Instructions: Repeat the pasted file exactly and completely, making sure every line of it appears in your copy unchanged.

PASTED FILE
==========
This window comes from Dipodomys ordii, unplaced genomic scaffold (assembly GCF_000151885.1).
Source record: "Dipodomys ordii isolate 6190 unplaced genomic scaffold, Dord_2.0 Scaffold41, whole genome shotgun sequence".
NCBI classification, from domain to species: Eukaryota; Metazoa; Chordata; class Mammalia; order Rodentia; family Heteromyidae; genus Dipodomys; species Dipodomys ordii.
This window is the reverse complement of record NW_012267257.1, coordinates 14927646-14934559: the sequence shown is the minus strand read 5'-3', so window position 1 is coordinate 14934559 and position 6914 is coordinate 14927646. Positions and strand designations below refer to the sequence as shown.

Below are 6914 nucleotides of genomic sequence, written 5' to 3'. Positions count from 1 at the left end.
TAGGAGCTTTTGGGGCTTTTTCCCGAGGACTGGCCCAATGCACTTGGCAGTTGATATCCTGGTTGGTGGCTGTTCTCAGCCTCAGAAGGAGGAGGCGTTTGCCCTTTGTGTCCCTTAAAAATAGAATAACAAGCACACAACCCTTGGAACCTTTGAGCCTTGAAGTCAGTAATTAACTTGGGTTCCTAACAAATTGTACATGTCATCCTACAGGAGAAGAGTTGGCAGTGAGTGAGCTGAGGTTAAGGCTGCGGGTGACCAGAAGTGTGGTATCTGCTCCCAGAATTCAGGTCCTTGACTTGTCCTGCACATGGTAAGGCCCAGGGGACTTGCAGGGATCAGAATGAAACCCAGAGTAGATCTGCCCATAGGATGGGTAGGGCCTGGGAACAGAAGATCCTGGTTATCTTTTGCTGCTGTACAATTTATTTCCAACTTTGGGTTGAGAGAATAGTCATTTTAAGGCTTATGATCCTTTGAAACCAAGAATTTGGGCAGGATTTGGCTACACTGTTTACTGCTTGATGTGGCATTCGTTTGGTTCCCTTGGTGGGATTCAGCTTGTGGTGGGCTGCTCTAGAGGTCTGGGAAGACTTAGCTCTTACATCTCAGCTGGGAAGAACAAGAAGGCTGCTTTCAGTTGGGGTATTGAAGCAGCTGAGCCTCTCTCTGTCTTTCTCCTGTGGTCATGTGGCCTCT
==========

This window comes from Dipodomys ordii, unplaced genomic scaffold (assembly GCF_000151885.1).
Source record: "Dipodomys ordii isolate 6190 unplaced genomic scaffold, Dord_2.0 Scaffold41, whole genome shotgun sequence".
NCBI classification, from domain to species: Eukaryota; Metazoa; Chordata; class Mammalia; order Rodentia; family Heteromyidae; genus Dipodomys; species Dipodomys ordii.
This window is the reverse complement of record NW_012267257.1, coordinates 14927646-14934559: the sequence shown is the minus strand read 5'-3', so window position 1 is coordinate 14934559 and position 6914 is coordinate 14927646. Positions and strand designations below refer to the sequence as shown.

Below are 6914 nucleotides of genomic sequence, written 5' to 3'. Positions count from 1 at the left end.
TAGGAGCTTTTGGGGCTTTTTCCCGAGGACTGGCCCAATGCACTTGGCAGTTGATATCCTGGTTGGTGGCTGTTCTCAGCCTCAGAAGGAGGAGGCGTTTGCCCTTTGTGTCCCTTAAAAATAGAATAACAAGCACACAACCCTTGGAACCTTTGAGCCTTGAAGTCAGTAATTAACTTGGGTTCCTAACAAATTGTACATGTCATCCTACAGGAGAAGAGTTGGCAGTGAGTGAGCTGAGGTTAAGGCTGCGGGTGACCAGAAGTGTGGTATCTGCTCCCAGAATTCAGGTCCTTGACTTGTCCTGCACATGGTAAGGCCCAGGGGACTTGCAGGGATCAGAATGAAACCCAGAGTAGATCTGCCCATAGGATGGGTAGGGCCTGGGAACAGAAGATCCTGGTTATCTTTTGCTGCTGTACAATTTATTTCCAACTTTGGGTTGAGAGAATAGTCATTTTAAGGCTTATGATCCTTTGAAACCAAGAATTTGGGCAGGATTTGGCTACACTGTTTACTGCTTGATGTGGCATTCGTTTGGTTCCCTTGGTGGGATTCAGCTTGTGGTGGGCTGCTCTAGAGGTCTGGGAAGACTTAGCTCTTACATCTCAGCTGGGAAGAACAAGAAGGCTGCTTTCAGTTGGGGTATTGAAGCAGCTGAGCCTCTCTCTGTCTTTCTCCTGTGGTCATGTGGCCTCT